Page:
I want to comment on the language of the post and am using the above quote as my example. I feel sad that we are using terms like “Call the Republicans out” and “holding..hostage” and “purposefully crash…” and “make them pay”. This language sounds so extreme – and I just can’t believe that either party would purposefully crash our economy. Why would we do that to ourselves? Is it really a matter of making someone pay?

    I am frustrated with the language of both liberals and conservatives. Each makes it sound as if the other side is out to kill America. It makes no sense to me.

    • #10 by Scott Erb on January 5, 2013 - 12:10

      I admit I have some emotion on this – I can’t believe anyone would want to use the debt ceiling as bargaining leverage. I do not consider myself overly partisan – one of my political heroes is Republican Olympia Snowe who retired from the Senate because of the partisanship – and a lot of acrimony directed against her by the right wing of the GOP. I believe the two sides have to reach compromises that will probably not be acceptable to the extremes.

      I think we do need to cut deficits and get on a sustainable budgetary path. I think the Republicans have some good ideas, but there is an extremist core that is too powerful. I honestly think Boehner wanted to compromise but couldn’t. We need a strong conservative party and a strong liberal party. So while I’m a bit angry about this issue, I do not think most Republicans truly want to hold the economy hostage.

      • #11 by elizjamison on January 5, 2013 - 12:44

        I think you hit it when you said there’s an “extremist core that is too powerful”. If everyone would just stop and think…And yes, we do need both sides to be strong and smart.

    • #12 by pino on January 5, 2013 - 13:06

      I want to comment on the language of the post and am using the above quote as my example. I feel sad that we are using terms like “Call the Republicans out” and “holding..hostage” and “purposefully crash…” and “make them pay”. This language sounds so extreme

      Not only is the language abusive and insulting, it’s coming from the side that most often calls for civility in politics. It’s the democrat president that has made a point of the rhetoric.

      Truly ironic.

      • #13 by Norbrook on January 5, 2013 - 22:06

        Would you like some cheese to go with your whine? In case you’ve forgotten, and apparently you have, the last time the Republicans pulled this stunt, it resulted in a downgrading of the country’s credit rating. In other words, we ended up paying more interest. Now, they’re saying they’re going to do it again, even though they know what the consequences are. So, they’re using the old routine of “we must destroy the village to save it.” Maybe terrorist isn’t the right term, how about “f***ing idiots?” Does that work for you?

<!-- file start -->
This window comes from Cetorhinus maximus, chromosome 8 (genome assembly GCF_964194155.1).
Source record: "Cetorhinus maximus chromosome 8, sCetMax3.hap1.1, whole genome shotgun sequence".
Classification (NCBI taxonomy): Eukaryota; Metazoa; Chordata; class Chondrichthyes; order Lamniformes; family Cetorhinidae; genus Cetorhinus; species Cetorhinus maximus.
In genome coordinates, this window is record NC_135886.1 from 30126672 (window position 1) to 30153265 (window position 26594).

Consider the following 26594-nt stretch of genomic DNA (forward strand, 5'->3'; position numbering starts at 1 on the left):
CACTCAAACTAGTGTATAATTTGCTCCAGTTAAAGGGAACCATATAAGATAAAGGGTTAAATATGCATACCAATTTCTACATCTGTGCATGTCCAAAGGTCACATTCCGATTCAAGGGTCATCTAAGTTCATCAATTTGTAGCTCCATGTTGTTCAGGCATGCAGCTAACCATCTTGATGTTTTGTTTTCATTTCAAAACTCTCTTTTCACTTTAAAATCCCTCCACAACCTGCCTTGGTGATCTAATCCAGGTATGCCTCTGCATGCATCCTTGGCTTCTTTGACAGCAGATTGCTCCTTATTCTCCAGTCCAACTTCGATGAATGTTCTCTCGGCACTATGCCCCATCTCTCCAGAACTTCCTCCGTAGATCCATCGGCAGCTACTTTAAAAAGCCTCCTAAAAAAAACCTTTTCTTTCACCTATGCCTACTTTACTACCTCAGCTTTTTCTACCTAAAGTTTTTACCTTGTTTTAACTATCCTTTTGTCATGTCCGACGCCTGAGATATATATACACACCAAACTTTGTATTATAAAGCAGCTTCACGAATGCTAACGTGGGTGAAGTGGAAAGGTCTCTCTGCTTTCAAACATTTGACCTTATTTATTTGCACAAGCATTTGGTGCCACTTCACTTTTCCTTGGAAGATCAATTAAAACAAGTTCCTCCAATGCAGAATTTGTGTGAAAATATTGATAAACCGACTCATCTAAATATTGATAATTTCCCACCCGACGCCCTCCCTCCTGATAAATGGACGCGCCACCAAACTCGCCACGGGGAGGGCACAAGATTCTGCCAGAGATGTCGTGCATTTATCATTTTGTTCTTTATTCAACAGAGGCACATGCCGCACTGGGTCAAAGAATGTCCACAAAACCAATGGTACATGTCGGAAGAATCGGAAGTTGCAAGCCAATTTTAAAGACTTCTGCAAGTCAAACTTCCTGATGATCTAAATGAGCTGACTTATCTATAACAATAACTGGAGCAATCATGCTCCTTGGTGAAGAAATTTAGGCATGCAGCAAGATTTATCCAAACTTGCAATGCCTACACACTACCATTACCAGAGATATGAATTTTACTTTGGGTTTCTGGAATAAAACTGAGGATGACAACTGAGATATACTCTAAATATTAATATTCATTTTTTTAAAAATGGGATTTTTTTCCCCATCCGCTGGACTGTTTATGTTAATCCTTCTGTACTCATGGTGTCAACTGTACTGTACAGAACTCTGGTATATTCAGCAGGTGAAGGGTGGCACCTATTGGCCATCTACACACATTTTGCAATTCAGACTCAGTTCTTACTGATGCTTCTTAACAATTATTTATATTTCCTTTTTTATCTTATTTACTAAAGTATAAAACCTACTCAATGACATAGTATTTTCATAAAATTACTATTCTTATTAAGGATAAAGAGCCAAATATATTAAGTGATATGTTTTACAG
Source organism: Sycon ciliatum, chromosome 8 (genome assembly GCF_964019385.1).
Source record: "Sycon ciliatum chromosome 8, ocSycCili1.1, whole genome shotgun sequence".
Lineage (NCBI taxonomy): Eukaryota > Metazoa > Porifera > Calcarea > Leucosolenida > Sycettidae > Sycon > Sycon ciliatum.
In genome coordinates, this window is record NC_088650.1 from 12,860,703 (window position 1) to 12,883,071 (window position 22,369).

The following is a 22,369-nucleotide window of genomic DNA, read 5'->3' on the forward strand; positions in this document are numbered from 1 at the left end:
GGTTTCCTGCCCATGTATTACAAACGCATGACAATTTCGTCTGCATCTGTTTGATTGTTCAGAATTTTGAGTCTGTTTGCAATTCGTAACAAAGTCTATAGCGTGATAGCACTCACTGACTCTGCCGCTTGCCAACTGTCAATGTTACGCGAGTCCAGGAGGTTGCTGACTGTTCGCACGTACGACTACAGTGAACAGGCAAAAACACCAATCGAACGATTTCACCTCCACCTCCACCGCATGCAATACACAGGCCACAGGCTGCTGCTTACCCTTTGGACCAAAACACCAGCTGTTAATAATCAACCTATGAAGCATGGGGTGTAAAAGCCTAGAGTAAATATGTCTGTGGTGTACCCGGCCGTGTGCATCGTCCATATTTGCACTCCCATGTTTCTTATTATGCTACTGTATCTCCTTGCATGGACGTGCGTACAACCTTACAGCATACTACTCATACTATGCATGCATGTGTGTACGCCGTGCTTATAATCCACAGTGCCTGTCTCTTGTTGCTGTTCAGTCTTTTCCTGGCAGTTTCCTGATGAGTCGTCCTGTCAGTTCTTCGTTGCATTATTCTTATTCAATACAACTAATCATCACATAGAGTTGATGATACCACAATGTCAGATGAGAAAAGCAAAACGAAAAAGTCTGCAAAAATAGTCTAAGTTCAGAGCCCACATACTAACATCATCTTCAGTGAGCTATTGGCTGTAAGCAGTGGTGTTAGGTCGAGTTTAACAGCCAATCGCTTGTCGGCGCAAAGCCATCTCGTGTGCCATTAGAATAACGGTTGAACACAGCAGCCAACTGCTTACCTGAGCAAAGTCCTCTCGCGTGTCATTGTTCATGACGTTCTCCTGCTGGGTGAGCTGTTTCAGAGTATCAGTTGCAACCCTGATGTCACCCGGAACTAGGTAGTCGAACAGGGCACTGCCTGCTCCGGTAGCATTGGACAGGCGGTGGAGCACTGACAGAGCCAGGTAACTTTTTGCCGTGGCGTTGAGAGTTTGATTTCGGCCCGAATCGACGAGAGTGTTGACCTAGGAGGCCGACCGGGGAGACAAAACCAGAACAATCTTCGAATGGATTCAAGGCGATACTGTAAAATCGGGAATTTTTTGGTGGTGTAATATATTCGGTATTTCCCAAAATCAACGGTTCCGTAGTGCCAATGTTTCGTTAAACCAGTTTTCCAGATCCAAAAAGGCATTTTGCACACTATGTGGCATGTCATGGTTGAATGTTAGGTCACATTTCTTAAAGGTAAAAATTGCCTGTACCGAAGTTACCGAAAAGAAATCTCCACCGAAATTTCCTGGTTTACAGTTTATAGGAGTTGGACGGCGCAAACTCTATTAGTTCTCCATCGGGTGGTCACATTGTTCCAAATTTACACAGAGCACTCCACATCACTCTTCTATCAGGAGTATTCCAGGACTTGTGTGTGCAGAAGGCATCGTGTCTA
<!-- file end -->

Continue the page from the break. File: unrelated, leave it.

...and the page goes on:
• #14 by pino on January 7, 2013 - 15:56

        Would you like some cheese to go with your whine?

        Yes please.

        But on a more serious, and useful, subject, if you are going to complain about language and messaging, then you ought to pay attention to language and messaging.

        In case you’ve forgotten, and apparently you have, the last time the Republicans pulled this stunt, it resulted in a downgrading of the country’s credit rating.

        The rating was downgraded not because of the shenanigans of the debt ceiling, but because the solution didn’t do enough to fix out troubles. If anything, the republicans compromised too much and didn’t get the deal that we needed.

  4. #15 by bruce on January 5, 2013 - 21:58

    It seems to me that the whole notion of debt ceiling is kind of foolish. If the Congress makes laws (with the President) to spend x trillion, and tax x-y trillion that implies a larger deficit. For the congress to mandate spending and inadequate tax to fund the spending, but then preclude borrowing is again foolish. Doesn’t the separation of powers imply the executive must choose which law to execute. That said borrowing in the executive purview, especially given the 14th amendment.

    • #16 by Rob F on January 7, 2013 - 16:42

      Legal scholars are divided on whether the 14th Amendment makes the debt ceiling unconstitutional. (WP quotes some legal scholars’ opinions).

      IANAL, but FWIW, if Obama ignored the debt ceiling, and that action was challenged all the way to SCOTUS, I think that SCOTUS would probably strike the debt ceiling down or perhaps throw the case out on a technicality (like standing or political question grounds).

  5. #17 by Scott Erb on January 7, 2013 - 16:06

    You don’t like the word terrorist, fine – let’s remove that. For the good of the country President Obama has to insist that neither party should ever be able to risk global economic crisis by refusing to finance the money they already voted to spend. The President must not negotiate on this, and must politically make it very clear that no party should be able to say “give us what we want or we bring down the economy.” It was wrong to negotiate before, and he must not do it again. He has the State of the Union address to claim this issue. HOWEVER, there should be real negotiations about the budget and how to move forward. The Republicans should not be shut out, they have the House and need to be taken seriously. But to threaten economic collapse unless they get what they want? No President can accept that, for the good of the country.